Earthquake Art

The Quakescape 3D Fabricator was created in response to the Christchurch earthquakes by Kiwi designer James Boock. The device takes earthquake data and transfers it into art by using a scaled down landscape of Christchurch as a “blank canvas” and extrudes paint onto the exact location of the earthquake tremors – transforming the data into functional art. Check the vid after the jump to see it in action!

The device works by taking earthquake data from the site Geo-net ( and transfers it into the medium of art by using paint and Arduino technology. The surface that the paint is applied to is a CNC-routed landscape of Christchurch, New Zealand. This acts as the blank canvas and allows the paint to move around the landscape creating an amazingly vibrant visual. Each color represent the various magnitudes of the tremors and is run on two horizontal axis by stepper motors powered by G-code generated through Arduino. This allows the nozzle head to be moved to the precise location of the earthquake. Once the location is determined the pigment is then pumped from the containers through the tubes and extruded out the nozzle. This is the moment where precise magnitudinal data is converted into an art-form.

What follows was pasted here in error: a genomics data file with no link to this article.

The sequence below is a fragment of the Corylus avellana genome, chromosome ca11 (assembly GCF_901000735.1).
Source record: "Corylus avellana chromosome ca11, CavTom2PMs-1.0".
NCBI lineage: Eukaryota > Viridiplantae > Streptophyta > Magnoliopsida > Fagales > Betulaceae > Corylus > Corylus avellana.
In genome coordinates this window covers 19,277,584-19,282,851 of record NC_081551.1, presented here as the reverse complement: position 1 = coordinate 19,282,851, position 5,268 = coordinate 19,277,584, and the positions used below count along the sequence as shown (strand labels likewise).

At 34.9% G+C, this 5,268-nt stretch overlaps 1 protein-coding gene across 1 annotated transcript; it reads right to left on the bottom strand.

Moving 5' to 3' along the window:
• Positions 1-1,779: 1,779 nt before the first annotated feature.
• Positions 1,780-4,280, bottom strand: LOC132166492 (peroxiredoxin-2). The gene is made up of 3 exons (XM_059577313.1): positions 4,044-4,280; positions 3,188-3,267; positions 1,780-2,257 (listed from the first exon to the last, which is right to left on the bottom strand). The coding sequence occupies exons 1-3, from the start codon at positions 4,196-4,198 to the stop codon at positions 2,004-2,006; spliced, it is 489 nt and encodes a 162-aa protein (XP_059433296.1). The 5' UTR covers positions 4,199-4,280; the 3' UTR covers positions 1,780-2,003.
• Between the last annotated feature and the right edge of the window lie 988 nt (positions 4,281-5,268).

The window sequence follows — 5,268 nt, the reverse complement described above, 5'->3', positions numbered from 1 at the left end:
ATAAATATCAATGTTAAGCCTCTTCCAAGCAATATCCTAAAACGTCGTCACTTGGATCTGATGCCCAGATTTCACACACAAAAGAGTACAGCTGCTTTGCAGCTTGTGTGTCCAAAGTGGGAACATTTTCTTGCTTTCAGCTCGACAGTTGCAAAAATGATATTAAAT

Designer: James Boock with Josh Newsome-White, Brooke Bowers, Hannah Warren, George Redmond, Richie Stewart and Philippa Shipley

Quakescape 3D Fabricator from Oliver Ellmers on Vimeo.


  • veronica says:

    why use the difference clours? dose it means different ?

  • Ferdin says:

    I dont get the point of this or the relationship between the earthquakes and the way it is translated as art to the canvas…

  • cynthia says:

    With havin so much content do you ever run into any problems of plagorism or copyright violation?

    My site has a lot of exclusive content I’ve either authored myself or outsourced but it looks like a lot of it is popping it up all over the internet without my authorization. Do you know any solutions to help stop content from being stolen? I’d certainly
    appreciate it.

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